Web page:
This week’s question: What are the pros and cons of taking a contracting job?

A reader recently wrote me asking if he should leave his full-time job, which he recently started, for a contracting position that pays more.

“In my career I have had many job changes, so I was thinking about establishing a more stable career history. But I find that once again I am being enticed away by a contracting recruiter offering big money,” wrote the reader, who is currently working as a Windows programmer and would like to become an Internet developer. “Does the contracting field pay substantially more money over the long run, and how will a decision to jump ship so soon affect my chances of landing a good permanent position later in my career, once I do decide to settle down?”

The reader has identified two central issues for anyone to consider who is being tempted by the thought of contracting. First, is contracting indeed better than permanent work? And second, will taking a contracting job now make it harder to get a full-time position later on?

Whether contracting is preferable to permanent work depends on who you are and what’s important to you.

Some people enjoy the freedom that contracting offers to choose their assignments and set their own vacations. They like being paid by the hour, so if they work extra hours they see an immediate reward. And they enjoy the challenge of working on new projects all the time.

Other people, however, miss the long-term working relationships you can develop with co-workers when you’re a permanent worker. And some find the constant self-promotion that’s necessary to succeed as a contractor distasteful.

In fact, a recent survey of contractors by the online job site found that almost half of them cited having to constantly market themselves as one of the things they disliked about their careers. One quarter of the contractors also cited not having a steady paycheck as a drawback.

Although the contractors in this survey seemed more concerned about marketing than about their finances, it’s also worth taking a close look at the financial side of contracting. Contractors usually earn more per hour than full-time employees doing similar work, but they’re also responsible for their own insurance, retirement plans, and other benefits.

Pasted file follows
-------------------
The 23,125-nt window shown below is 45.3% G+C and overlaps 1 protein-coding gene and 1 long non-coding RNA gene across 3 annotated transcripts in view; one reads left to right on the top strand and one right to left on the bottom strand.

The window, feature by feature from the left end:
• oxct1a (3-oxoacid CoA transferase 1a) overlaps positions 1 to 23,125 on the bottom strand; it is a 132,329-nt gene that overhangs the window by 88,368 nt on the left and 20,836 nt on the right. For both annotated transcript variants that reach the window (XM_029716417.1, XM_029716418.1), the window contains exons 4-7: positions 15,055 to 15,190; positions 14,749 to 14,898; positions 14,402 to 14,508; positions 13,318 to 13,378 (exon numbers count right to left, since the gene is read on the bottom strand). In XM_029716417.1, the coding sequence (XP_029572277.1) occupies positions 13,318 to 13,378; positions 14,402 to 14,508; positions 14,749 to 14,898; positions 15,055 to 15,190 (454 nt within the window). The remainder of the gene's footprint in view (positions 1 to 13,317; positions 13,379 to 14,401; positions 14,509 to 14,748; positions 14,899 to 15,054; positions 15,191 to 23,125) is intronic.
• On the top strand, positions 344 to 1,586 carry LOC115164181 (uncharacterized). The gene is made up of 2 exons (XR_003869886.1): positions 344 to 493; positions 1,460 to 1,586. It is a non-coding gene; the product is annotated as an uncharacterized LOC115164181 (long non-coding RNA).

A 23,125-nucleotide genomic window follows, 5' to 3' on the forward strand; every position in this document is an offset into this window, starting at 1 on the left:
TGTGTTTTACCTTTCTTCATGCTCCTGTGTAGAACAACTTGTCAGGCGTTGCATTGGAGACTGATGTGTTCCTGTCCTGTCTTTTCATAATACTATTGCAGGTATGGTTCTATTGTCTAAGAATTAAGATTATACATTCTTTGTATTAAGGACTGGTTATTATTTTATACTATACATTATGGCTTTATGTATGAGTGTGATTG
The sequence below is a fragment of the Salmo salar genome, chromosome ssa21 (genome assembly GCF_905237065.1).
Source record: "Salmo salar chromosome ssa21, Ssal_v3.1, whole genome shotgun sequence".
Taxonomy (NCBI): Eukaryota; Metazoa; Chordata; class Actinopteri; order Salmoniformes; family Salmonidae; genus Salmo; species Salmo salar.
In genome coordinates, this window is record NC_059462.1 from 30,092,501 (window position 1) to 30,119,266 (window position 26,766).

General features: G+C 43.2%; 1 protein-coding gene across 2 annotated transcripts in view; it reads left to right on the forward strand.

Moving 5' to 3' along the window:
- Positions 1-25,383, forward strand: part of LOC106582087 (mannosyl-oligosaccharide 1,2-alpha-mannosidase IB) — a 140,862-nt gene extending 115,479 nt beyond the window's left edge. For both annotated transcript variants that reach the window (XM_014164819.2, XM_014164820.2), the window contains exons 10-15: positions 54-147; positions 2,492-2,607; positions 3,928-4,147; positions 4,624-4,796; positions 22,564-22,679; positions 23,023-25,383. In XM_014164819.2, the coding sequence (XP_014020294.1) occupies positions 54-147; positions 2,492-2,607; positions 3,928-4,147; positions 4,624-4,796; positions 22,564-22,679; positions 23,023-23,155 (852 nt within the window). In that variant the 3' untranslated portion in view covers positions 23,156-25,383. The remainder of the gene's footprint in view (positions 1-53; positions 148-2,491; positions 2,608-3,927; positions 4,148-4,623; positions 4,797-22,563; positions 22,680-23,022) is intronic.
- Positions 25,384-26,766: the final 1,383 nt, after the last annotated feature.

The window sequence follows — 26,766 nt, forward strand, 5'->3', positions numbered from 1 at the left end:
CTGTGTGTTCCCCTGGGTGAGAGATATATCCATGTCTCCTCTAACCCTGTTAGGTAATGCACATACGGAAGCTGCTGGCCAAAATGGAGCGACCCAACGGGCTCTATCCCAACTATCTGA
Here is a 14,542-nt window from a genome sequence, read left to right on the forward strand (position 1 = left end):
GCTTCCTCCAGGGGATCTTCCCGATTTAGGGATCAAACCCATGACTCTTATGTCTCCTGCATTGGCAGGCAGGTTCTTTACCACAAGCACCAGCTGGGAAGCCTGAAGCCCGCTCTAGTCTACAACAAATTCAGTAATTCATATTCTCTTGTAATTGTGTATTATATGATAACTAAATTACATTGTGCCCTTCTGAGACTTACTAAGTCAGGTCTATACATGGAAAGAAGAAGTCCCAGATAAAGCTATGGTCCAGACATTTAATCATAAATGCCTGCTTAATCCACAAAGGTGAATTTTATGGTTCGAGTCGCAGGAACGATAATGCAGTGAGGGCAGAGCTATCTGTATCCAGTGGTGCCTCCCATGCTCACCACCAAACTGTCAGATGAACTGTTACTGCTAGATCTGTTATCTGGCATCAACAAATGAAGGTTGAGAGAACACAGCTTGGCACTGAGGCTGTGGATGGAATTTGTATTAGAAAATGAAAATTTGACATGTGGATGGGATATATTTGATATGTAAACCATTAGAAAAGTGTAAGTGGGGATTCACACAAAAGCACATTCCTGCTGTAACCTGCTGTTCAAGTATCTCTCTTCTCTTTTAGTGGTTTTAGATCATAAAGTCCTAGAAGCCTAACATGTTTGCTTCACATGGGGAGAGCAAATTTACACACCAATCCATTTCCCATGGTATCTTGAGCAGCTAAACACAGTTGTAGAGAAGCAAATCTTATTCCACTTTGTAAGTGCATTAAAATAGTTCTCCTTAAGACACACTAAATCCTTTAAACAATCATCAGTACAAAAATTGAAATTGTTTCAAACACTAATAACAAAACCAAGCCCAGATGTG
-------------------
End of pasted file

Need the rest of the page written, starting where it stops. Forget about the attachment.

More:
If you’re trying to choose between a permanent position and a contracting job, consider the entire compensation package offered by each. The results of this calculation may vary depending on your situation. For example, for a person who can be covered by a spouse’s health insurance, the lack of benefits attached to a contracting job may not be a big problem. Likewise, someone who has substantial savings or a spouse with a steady income may not be as bothered by the fluctuations in pay as someone who is depending on contracting to pay the bills.

The reader who wrote to me also asked how leaving a job for a contracting position will affect his career in the long run.

Contractors are becoming an integral part of the IT world. Some predictions say that in the future, less and less IT work will be done by internal IT staff members. (Although much of the outsourced work may go to outsourcing companies, not individual contractors.) So, moving between contracting and permanent positions may well become more common in the future. And even now, contracting is not necessarily an obstacle to getting a permanent job later.

There’s a catch, however. Any time you’re a candidate for a permanent position, you’ll need to convince the people making the hiring decisions that you’re willing to make a long-term commitment. This is particularly tricky for someone who has been contracting for a long time.

For someone like the reader who wrote to me, who lacks a stable job history and who may leave a permanent position after a short time to take a higher-paying contracting job, making this case can sometimes be awfully difficult.

Career Current appears courtesy of InfoWorld. Margaret Steen has edited InfoWorld’s Enterprise Careers section since its inception and has worked as a high-tech journalist since 1994.